1. BubbaRich says:

    I’m pretty sure we couldn’t vote in Auburn (Alabama) city elections when I was a student there. I did vote when I was a year-round city resident later in my academic career. Transient students have much less stake in the community, though, so it makes sense to consider excluding them from voting in local elections.

  2. eburke says:

    Can we keep folks who live in trailer parks from voting in our county elections? They aren’t permanent residents and don’t have as much at stake. I suspect that the Justice Department would not like the idea.

  3. Rogue109 says:

    GOOD GOD! SpaceyG is actually posting something that is (1) relevant, (2) about Georgia and (3) doesn’t make fun of anyone!

    Surely this is a sign of the End of the World! Well done, SpaceyG!

  4. The Comma Guy says:

    From the Statesboro newspaper:

    Now that the city election is over, county officials need to decide what they are going to do with the 909 voter challenges filed by the Statesboro Citizens for Good Government two weeks ago. Specifically, they

  5. ChuckEaton says:

    When I was a student at the University of Alabama, Tuscaloosa had their municipal elections in August. I don’t think it was a coincidence voting day hit during summer break.

  6. eburke says:

    The General Assembly has mandated that City elections be held in November in the odd years. This is another erosion of the principle of home rule by the legislature.
    It seems the best way to insure re-election would be to do a good job for all of your citizens, rather than trying to keep a large number of them from being able to vote.

  7. Jen says:


    When I was at UGA, I registered to vote using my dorm address. Considering that I was receiving in-state tuition and my parents had moved out of state, where else would I have registered to vote?

  8. Rick Day says:

    does one think for a second that if this woman who filed the challenge didn’t feel potential political heat from said 900 votes, that this would be not really happening?

    If the votes go ‘your way’, then they stay. If they go ‘your way, NO’ then out the window they go!

    Stupid rural hick Boss-Hoggs…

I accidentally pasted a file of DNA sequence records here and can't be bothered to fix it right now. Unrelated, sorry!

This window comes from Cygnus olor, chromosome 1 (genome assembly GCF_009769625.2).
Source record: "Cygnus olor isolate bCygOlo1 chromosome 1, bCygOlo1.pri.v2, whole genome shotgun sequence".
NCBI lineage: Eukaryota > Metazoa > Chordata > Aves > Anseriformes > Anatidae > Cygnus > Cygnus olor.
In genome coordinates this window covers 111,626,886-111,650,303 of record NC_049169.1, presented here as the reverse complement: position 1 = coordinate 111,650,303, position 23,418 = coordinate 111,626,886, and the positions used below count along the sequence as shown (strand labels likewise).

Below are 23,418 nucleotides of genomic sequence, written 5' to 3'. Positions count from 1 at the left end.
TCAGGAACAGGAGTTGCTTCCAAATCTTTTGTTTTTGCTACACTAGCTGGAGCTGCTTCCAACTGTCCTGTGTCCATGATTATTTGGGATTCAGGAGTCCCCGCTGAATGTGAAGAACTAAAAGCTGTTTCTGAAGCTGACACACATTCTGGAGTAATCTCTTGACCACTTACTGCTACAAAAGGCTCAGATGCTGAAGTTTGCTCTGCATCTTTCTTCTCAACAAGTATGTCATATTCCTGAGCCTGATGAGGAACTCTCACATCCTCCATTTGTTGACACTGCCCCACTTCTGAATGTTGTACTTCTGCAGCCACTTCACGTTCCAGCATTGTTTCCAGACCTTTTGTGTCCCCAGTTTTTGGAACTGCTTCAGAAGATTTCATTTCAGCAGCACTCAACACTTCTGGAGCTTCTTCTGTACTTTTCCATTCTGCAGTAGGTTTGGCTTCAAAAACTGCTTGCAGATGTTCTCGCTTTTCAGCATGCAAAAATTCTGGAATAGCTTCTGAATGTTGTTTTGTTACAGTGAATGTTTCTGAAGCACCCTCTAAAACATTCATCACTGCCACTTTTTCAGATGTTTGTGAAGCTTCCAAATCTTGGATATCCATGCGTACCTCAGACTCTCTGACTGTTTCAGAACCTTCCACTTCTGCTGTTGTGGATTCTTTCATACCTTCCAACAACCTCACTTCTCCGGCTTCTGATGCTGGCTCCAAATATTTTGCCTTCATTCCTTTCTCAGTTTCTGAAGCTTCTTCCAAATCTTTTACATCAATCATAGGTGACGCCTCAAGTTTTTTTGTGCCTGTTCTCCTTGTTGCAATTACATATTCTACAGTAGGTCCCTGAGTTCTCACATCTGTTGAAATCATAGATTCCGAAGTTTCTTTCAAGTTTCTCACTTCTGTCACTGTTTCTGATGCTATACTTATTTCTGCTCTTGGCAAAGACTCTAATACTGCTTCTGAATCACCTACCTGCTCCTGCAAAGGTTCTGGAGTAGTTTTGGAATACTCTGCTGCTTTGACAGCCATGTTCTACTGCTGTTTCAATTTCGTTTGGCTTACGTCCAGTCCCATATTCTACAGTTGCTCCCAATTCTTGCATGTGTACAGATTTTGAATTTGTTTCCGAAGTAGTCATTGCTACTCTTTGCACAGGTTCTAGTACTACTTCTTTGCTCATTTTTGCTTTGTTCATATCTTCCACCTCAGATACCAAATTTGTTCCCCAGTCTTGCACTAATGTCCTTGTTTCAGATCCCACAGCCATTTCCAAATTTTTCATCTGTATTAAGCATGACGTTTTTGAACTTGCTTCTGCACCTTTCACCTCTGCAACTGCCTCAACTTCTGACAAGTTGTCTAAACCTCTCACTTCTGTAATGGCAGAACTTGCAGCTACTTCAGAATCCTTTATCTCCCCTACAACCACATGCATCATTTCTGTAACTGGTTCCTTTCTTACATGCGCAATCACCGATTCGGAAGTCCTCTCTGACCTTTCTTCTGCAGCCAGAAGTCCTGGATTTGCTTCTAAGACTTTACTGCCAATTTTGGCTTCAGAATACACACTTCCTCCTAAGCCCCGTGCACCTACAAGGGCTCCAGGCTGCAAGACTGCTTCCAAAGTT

9. StevePerkins says:

    Can someone explain to me how this sort of thing even happens? I live in Gwinnett County… not exactly Silicon Valley, but elections run pretty well. When I moved here, I registered to vote with a form that I picked up at the local library. I got a registration card in the mail telling me where my precinct was. I go to that location on election day. The find my name on a list of registered voters and check it off. I vote.

    So what’s going on in Statesboro that a thousand or so people could just show up at a precinct where they’re not registered to vote, and be allowed to do so anyway? I’ve never really understood all the furvor over photo ID laws, as I haven’t been able to so how voter fraud could be that common of an issue. This story makes me think twice… how could a town’s elections be so sloppy that a challenge like this could be so much as raised? You just print out a list of registered voters eligible to vote in the precinct, and check off the names as they vote. How do you screw that up?!?

  10. The Comma Guy says:

    Steve – the challenge is more about the fact that the students were able to register to vote in Statesboro. If they can’t register, then the fact that they showed up to vote doesn’t matter.

    One of the things I always was told while in school was that if you registered to vote using your dorm or apartment address, you would screw up your health care coverage under your parents’ policy. It could also cause some problems with being claimed as a dependent for tax purposes. Of course, this could have just be propaganda I was getting fed to keep me from voting in local elections…

  11. Doug Deal says:

    Well, I posted a list of links that support the students being allowed to vote, but my post was sent to Erick’s black hole, and hopefully it will be approved in timely fashion.

  12. BubbaRich says:


    If the people only live in the trailer parks in your county for 9 months or so every year for 4 or 5 years total, then A) you’ve got some weird trailer parks, and B) yes, they’ve obviously not treating your county like a permanent home.

    After reading other comments here, I vaguely remember that Auburn held its municipal elections when students would be gone. I think that’s a great way to try to keep students from voting unless they are year-round residents.

    Collidge students would be a dumb as Snuggles and vote for keeping bars open longer.

  13. Doug Deal says:


    If Erick would approve the post that was sent to the black hole of moderator approval last week (due to the number of links, I assume) , you would see that you are wrong.

    The Federal government does not care that you “only live 9 months” where your school is located, and recognizes that students have a stake in the outcome of local elections and are therefore allowed to vote in their home elections or the elections of their school address.

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